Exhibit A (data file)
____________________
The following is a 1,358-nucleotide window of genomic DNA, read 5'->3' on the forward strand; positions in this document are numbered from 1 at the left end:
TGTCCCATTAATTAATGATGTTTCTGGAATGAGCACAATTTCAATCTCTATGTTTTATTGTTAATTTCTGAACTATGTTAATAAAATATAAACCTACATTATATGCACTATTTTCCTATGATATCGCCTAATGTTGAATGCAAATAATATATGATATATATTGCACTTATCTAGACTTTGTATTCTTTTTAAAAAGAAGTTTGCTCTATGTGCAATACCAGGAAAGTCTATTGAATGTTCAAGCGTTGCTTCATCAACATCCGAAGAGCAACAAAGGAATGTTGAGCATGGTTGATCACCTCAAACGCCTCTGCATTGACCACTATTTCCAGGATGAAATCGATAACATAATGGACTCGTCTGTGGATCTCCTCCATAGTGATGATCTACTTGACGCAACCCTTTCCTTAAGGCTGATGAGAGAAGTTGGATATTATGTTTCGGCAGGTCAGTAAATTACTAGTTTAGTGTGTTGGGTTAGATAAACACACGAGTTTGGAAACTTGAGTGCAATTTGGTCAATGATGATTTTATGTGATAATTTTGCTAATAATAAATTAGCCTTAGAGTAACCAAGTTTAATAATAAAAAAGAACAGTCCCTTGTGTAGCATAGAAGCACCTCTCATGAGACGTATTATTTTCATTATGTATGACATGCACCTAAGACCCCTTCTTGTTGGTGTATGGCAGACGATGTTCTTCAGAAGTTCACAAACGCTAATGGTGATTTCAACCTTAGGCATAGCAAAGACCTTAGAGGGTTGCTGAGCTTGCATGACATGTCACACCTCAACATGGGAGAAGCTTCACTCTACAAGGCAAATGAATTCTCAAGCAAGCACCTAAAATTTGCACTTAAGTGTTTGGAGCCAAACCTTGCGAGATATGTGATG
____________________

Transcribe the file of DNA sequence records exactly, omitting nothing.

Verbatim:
The following is a 1,358-nucleotide window of genomic DNA, read 5'->3' on the forward strand; positions in this document are numbered from 1 at the left end:
TGTCCCATTAATTAATGATGTTTCTGGAATGAGCACAATTTCAATCTCTATGTTTTATTGTTAATTTCTGAACTATGTTAATAAAATATAAACCTACATTATATGCACTATTTTCCTATGATATCGCCTAATGTTGAATGCAAATAATATATGATATATATTGCACTTATCTAGACTTTGTATTCTTTTTAAAAAGAAGTTTGCTCTATGTGCAATACCAGGAAAGTCTATTGAATGTTCAAGCGTTGCTTCATCAACATCCGAAGAGCAACAAAGGAATGTTGAGCATGGTTGATCACCTCAAACGCCTCTGCATTGACCACTATTTCCAGGATGAAATCGATAACATAATGGACTCGTCTGTGGATCTCCTCCATAGTGATGATCTACTTGACGCAACCCTTTCCTTAAGGCTGATGAGAGAAGTTGGATATTATGTTTCGGCAGGTCAGTAAATTACTAGTTTAGTGTGTTGGGTTAGATAAACACACGAGTTTGGAAACTTGAGTGCAATTTGGTCAATGATGATTTTATGTGATAATTTTGCTAATAATAAATTAGCCTTAGAGTAACCAAGTTTAATAATAAAAAAGAACAGTCCCTTGTGTAGCATAGAAGCACCTCTCATGAGACGTATTATTTTCATTATGTATGACATGCACCTAAGACCCCTTCTTGTTGGTGTATGGCAGACGATGTTCTTCAGAAGTTCACAAACGCTAATGGTGATTTCAACCTTAGGCATAGCAAAGACCTTAGAGGGTTGCTGAGCTTGCATGACATGTCACACCTCAACATGGGAGAAGCTTCACTCTACAAGGCAAATGAATTCTCAAGCAAGCACCTAAAATTTGCACTTAAGTGTTTGGAGCCAAACCTTGCGAGATATGTGATG